Nepal | November 18, 2018

Heritage reconstruction: Focus on seismic resistance

Ananta R. Baidya

Debates on the restoration or rebuilding of damaged or destroyed historical structures, heritage sites and traditional structures have begun. Rebuilding, not restoration, of earthquake impacted heritage sites and structures is needed

Heritage reconstruction

Heritage reconstruction

Nepalis now live in an earthquake country. Reconstruction, based on verifiable and acceptable methods of seismic engineering, cannot be ignored or challenged The focus is on rebuilding, not restoration, of the heritage sites and structures impacted by the quake. Rebuilding is going to be an insurmountable challenge without new policies. Without a determined commitment to enforce construction of seismically-resistant structures, risks to lives will increase.

Debates on the restoration or rebuilding of damaged or destroyed historical structures, heritage sites and traditional structures have begun. Rebuilding, not restoration, of earthquake impacted heritage sites and structures is needed.

A school of thought still clings and vigorously propounds reconstruction using methods, methodologies and materials of construction native and generic to Nepal. These purist sentiments argue for restoration of the damaged structures, temples and monuments proposing use of mortar, bricks and timber structural systems of unreinforced masonry promoted as logical to maintain tradition and national pride.

Structures of mud and bricks are heavy. Structures built with heavy mud and bricks kill people during earthquakes if they are not designed and constructed with seismic resistance characteristics in mind. This established fact is based on past history.

Citizens get killed by structures, not earthquakes. Reconstruction using the traditional rather than modern materials for structural purposes and safe methodologies in seismically most active hyperactive zones of the world remains a very bad idea. Purists who want heritage structures to be rebuilt only in the old fashion climb a slippery slope.

Intellectuals, government officials, religious leaders from every community, in every nook and corner of Nepal need to accept the fact that Nepal is a seismically active country, and the practices and perceptions of the past have to change to ensure public safety. Mismanaged planning and misdirected priorities have already cost the nation dearly. Much of the heritage and historical sites of the Kathmandu Valley has been lost. If community leaders, intellectuals, government officials, religious leaders fail to respect Nepal as a seismically active country and construct without implementing acceptable earthquake resistance design practices, public safety will be compromised.

Another school of thought is inclined to propound reconstruction by using modern ways and materials like concrete and steel. That would generically change the traditional characteristics of these heritage sites and structures. Some have even proposed that Kastapmandapa ( or Maru Satta) be restored using concrete instead of wood. This approach changes the generic traditional characteristics of these heritage sites and structures. Public safety for all including the elderly and this with disabilities is one. Public safety involves multi-faceted issues that cannot be compromised. The public will be safe through the development of appropriate credible rules and laws, actions and enforcements.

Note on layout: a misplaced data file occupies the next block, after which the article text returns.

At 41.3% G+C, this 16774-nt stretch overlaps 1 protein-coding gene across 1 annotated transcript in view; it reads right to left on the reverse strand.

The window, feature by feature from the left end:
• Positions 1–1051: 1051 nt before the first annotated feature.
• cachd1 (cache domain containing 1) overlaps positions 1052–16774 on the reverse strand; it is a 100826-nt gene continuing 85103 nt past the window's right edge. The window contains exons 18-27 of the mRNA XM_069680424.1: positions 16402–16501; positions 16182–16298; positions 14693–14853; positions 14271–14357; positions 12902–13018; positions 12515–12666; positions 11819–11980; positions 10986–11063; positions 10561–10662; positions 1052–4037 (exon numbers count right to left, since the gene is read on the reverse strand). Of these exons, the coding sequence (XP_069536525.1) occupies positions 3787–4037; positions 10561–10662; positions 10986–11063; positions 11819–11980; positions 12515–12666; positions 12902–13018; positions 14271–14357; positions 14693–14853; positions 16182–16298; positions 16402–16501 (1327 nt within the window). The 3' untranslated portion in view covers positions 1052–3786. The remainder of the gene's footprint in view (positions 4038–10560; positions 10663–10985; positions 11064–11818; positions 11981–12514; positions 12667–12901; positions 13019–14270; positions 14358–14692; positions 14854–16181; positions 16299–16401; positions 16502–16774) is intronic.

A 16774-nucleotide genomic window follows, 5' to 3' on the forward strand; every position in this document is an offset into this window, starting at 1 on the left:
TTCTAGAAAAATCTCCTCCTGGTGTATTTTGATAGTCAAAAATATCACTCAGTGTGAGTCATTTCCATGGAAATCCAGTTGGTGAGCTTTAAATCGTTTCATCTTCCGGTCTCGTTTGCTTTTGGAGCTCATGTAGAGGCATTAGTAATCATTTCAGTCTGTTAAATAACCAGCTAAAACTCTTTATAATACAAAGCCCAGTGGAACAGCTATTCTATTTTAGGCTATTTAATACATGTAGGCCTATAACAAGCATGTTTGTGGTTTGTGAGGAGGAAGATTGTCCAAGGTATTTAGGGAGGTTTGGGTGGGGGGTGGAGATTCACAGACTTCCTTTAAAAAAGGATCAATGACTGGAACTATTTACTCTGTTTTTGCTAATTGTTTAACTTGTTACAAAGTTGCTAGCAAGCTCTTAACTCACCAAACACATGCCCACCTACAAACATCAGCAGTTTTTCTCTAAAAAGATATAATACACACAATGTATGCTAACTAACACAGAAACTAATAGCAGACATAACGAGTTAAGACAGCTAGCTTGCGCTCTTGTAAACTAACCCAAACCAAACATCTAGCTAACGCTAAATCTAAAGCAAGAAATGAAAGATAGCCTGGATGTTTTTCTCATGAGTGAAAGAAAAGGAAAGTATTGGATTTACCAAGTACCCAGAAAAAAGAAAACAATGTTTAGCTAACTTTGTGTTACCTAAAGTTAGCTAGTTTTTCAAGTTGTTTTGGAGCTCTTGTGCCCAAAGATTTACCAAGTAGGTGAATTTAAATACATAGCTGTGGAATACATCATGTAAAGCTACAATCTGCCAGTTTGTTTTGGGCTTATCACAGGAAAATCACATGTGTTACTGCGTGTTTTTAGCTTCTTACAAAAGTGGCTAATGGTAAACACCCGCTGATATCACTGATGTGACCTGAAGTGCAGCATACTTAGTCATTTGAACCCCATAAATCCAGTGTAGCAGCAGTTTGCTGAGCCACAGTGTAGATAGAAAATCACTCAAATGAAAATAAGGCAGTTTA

Regarding respect, reverence, and preservation cultural and heritage sites are the very heart and soul of the Valley’s social life. Rebuilding should be done without compromising on social and cultural, religious and aesthetic merits. As for resurrection and recreation, failure to resurrect and recreate the earthquake or fire damaged or destroyed structures will be detrimental to the Valley’s identity and Nepal’s prosperity.

The most efficient, effective, viable and prudent option is the third which already exists. This option would allow rebuilding and restoration of the historical and heritage structures and will ensure that the aesthetic characteristics, ambience and significance remain realistically intact while rebuilding and restoring historical and heritage structures. The dignity and look of the old would remain.

If allowed to rebuild Kastamandapa, or for that matter any of the historical and heritage structures, it and others should rebuild or replicate the following principles based on policy to rebuild replicates of these historical structures that were lost or damaged.

All exterior facades of the building or structure would be replicated as of old.

Religious requirements and restrictions would be respected and alternatives would be sought. Materials of construction would be appropriate to the structure’s original ambience, character and aesthetics.

We should replicate all exterior facades of structure as of old. The structural system for the building or structure would be based on current modern science of best practices in the science of earthquake engineering. Earthquake resistant structural systems would be concealed. Simply said, the exterior of building exteriors would be made of traditional materials serving as facades. The true load carrying members, whether of wood, concrete, steel or other modern products, would be completely hidden from the public view.

Such designs and executions are seen in other parts of the world where natural and man-made disasters or man designed projects have required restoration, rebuilding or relocation of historical and heritage structures. This can also be accomplished in Nepal by using available technological knowhow.

Baidya is a US-based engineer


A version of this article appears in print on September 07, 2015 of The Himalayan Times.


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